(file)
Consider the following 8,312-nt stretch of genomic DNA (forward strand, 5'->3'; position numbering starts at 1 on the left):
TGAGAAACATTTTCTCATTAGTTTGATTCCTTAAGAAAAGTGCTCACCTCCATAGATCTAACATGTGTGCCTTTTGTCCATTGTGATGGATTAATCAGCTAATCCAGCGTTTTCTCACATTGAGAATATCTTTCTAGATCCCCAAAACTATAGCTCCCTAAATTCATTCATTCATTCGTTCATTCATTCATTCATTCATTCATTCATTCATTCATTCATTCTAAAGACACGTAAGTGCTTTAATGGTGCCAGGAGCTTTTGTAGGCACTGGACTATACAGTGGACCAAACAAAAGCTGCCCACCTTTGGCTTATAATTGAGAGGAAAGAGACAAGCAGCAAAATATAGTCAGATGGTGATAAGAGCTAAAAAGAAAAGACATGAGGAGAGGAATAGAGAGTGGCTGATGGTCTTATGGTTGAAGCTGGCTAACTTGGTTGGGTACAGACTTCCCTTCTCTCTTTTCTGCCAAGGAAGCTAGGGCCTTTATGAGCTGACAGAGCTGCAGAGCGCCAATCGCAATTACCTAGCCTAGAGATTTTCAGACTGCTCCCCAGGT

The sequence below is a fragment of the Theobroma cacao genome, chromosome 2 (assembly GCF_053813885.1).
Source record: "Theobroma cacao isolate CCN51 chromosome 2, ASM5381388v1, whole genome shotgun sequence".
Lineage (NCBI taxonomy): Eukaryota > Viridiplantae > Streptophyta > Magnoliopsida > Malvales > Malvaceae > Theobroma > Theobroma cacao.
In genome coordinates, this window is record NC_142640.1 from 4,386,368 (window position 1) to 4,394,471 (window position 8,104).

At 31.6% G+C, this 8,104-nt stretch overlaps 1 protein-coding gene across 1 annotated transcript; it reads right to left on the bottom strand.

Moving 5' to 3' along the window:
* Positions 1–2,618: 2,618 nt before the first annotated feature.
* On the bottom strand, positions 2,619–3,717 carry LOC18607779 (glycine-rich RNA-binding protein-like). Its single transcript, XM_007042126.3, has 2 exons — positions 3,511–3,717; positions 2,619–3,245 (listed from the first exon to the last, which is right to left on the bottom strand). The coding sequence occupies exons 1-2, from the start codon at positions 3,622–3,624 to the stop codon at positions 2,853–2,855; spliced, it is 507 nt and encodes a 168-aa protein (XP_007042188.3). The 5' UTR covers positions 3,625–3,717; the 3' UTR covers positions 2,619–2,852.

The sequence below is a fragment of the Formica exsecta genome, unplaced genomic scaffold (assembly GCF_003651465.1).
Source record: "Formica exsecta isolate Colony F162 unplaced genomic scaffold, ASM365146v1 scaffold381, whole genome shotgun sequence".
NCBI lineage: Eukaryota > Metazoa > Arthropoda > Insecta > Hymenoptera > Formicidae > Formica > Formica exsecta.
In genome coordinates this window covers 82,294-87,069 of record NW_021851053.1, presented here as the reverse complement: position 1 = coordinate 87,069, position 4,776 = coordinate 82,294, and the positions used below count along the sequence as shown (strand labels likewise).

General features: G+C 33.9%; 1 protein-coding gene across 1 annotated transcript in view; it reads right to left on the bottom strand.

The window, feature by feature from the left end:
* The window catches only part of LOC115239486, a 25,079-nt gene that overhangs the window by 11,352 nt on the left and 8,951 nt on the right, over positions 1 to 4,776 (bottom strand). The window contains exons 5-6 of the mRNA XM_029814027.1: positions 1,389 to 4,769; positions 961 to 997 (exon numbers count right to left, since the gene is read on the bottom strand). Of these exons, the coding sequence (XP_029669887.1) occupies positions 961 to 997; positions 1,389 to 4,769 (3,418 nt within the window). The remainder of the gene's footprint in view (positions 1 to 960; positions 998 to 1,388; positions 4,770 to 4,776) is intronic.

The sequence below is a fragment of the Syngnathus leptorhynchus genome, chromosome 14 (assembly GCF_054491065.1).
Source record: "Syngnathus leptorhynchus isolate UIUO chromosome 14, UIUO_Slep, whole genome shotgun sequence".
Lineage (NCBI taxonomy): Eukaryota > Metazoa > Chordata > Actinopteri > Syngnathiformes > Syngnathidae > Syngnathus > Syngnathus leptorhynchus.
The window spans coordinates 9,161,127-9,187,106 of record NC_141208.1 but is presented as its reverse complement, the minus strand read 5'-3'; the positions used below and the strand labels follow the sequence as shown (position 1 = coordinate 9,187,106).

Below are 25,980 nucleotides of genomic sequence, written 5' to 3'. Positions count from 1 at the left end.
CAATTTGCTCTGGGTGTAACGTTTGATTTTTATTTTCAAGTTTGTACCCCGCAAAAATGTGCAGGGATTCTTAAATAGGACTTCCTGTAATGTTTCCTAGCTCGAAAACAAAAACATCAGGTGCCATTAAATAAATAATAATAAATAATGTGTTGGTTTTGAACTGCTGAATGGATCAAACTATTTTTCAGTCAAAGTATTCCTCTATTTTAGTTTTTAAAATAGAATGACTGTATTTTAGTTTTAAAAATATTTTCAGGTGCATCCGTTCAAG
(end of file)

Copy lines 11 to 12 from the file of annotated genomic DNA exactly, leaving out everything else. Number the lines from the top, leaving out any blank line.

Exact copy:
The sequence below is a fragment of the Formica exsecta genome, unplaced genomic scaffold (assembly GCF_003651465.1).
Source record: "Formica exsecta isolate Colony F162 unplaced genomic scaffold, ASM365146v1 scaffold381, whole genome shotgun sequence".